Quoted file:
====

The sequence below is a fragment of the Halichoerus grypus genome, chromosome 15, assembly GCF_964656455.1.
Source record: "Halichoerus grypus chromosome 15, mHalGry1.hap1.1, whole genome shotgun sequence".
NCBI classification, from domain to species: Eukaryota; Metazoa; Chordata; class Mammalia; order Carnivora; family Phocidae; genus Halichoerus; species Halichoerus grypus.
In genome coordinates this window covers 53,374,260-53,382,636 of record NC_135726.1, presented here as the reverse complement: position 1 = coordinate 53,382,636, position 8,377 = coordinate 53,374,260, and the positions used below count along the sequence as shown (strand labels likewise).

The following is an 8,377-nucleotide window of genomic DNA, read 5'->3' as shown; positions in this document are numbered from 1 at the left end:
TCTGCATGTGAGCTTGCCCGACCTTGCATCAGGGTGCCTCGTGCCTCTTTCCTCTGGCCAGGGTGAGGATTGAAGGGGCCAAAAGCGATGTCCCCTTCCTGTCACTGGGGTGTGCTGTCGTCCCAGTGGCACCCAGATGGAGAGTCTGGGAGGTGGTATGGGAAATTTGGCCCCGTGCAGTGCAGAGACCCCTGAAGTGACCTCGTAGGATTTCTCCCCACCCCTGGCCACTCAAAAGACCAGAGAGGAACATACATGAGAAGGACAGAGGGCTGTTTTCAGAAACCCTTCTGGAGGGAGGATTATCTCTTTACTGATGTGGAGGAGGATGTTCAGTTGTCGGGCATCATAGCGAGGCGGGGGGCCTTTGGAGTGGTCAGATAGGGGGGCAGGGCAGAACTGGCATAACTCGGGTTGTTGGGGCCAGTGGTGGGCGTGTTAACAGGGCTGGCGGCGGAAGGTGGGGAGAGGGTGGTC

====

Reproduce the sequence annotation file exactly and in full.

The sequence below is a fragment of the Halichoerus grypus genome, chromosome 15, assembly GCF_964656455.1.
Source record: "Halichoerus grypus chromosome 15, mHalGry1.hap1.1, whole genome shotgun sequence".
NCBI classification, from domain to species: Eukaryota; Metazoa; Chordata; class Mammalia; order Carnivora; family Phocidae; genus Halichoerus; species Halichoerus grypus.
In genome coordinates this window covers 53,374,260-53,382,636 of record NC_135726.1, presented here as the reverse complement: position 1 = coordinate 53,382,636, position 8,377 = coordinate 53,374,260, and the positions used below count along the sequence as shown (strand labels likewise).

The following is an 8,377-nucleotide window of genomic DNA, read 5'->3' as shown; positions in this document are numbered from 1 at the left end:
TCTGCATGTGAGCTTGCCCGACCTTGCATCAGGGTGCCTCGTGCCTCTTTCCTCTGGCCAGGGTGAGGATTGAAGGGGCCAAAAGCGATGTCCCCTTCCTGTCACTGGGGTGTGCTGTCGTCCCAGTGGCACCCAGATGGAGAGTCTGGGAGGTGGTATGGGAAATTTGGCCCCGTGCAGTGCAGAGACCCCTGAAGTGACCTCGTAGGATTTCTCCCCACCCCTGGCCACTCAAAAGACCAGAGAGGAACATACATGAGAAGGACAGAGGGCTGTTTTCAGAAACCCTTCTGGAGGGAGGATTATCTCTTTACTGATGTGGAGGAGGATGTTCAGTTGTCGGGCATCATAGCGAGGCGGGGGGCCTTTGGAGTGGTCAGATAGGGGGGCAGGGCAGAACTGGCATAACTCGGGTTGTTGGGGCCAGTGGTGGGCGTGTTAACAGGGCTGGCGGCGGAAGGTGGGGAGAGGGTGGTC